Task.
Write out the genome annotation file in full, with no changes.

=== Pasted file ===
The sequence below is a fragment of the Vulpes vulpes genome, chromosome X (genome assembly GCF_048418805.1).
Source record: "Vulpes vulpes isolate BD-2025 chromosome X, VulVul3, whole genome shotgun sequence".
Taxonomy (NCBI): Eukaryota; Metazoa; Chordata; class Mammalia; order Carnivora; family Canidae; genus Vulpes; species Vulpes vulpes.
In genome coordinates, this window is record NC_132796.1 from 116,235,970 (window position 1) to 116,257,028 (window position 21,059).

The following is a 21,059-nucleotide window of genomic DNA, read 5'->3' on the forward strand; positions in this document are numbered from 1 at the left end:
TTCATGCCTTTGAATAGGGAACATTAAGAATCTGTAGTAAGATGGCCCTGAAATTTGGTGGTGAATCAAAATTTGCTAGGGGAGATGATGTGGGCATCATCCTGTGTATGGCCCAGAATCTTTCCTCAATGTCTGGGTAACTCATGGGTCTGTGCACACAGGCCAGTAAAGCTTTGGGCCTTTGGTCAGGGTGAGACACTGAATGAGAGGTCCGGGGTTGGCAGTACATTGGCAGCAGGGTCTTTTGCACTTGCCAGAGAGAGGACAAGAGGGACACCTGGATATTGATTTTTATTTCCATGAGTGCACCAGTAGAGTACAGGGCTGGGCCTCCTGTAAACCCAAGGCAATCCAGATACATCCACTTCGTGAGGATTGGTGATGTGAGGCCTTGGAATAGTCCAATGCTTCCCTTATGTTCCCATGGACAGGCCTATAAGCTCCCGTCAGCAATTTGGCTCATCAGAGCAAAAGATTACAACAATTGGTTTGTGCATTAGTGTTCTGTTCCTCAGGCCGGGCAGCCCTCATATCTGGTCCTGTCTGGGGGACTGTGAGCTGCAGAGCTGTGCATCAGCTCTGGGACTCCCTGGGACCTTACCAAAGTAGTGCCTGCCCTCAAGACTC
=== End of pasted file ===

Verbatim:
The sequence below is a fragment of the Vulpes vulpes genome, chromosome X (genome assembly GCF_048418805.1).
Source record: "Vulpes vulpes isolate BD-2025 chromosome X, VulVul3, whole genome shotgun sequence".
Taxonomy (NCBI): Eukaryota; Metazoa; Chordata; class Mammalia; order Carnivora; family Canidae; genus Vulpes; species Vulpes vulpes.
In genome coordinates, this window is record NC_132796.1 from 116,235,970 (window position 1) to 116,257,028 (window position 21,059).

The following is a 21,059-nucleotide window of genomic DNA, read 5'->3' on the forward strand; positions in this document are numbered from 1 at the left end:
TTCATGCCTTTGAATAGGGAACATTAAGAATCTGTAGTAAGATGGCCCTGAAATTTGGTGGTGAATCAAAATTTGCTAGGGGAGATGATGTGGGCATCATCCTGTGTATGGCCCAGAATCTTTCCTCAATGTCTGGGTAACTCATGGGTCTGTGCACACAGGCCAGTAAAGCTTTGGGCCTTTGGTCAGGGTGAGACACTGAATGAGAGGTCCGGGGTTGGCAGTACATTGGCAGCAGGGTCTTTTGCACTTGCCAGAGAGAGGACAAGAGGGACACCTGGATATTGATTTTTATTTCCATGAGTGCACCAGTAGAGTACAGGGCTGGGCCTCCTGTAAACCCAAGGCAATCCAGATACATCCACTTCGTGAGGATTGGTGATGTGAGGCCTTGGAATAGTCCAATGCTTCCCTTATGTTCCCATGGACAGGCCTATAAGCTCCCGTCAGCAATTTGGCTCATCAGAGCAAAAGATTACAACAATTGGTTTGTGCATTAGTGTTCTGTTCCTCAGGCCGGGCAGCCCTCATATCTGGTCCTGTCTGGGGGACTGTGAGCTGCAGAGCTGTGCATCAGCTCTGGGACTCCCTGGGACCTTACCAAAGTAGTGCCTGCCCTCAAGACTC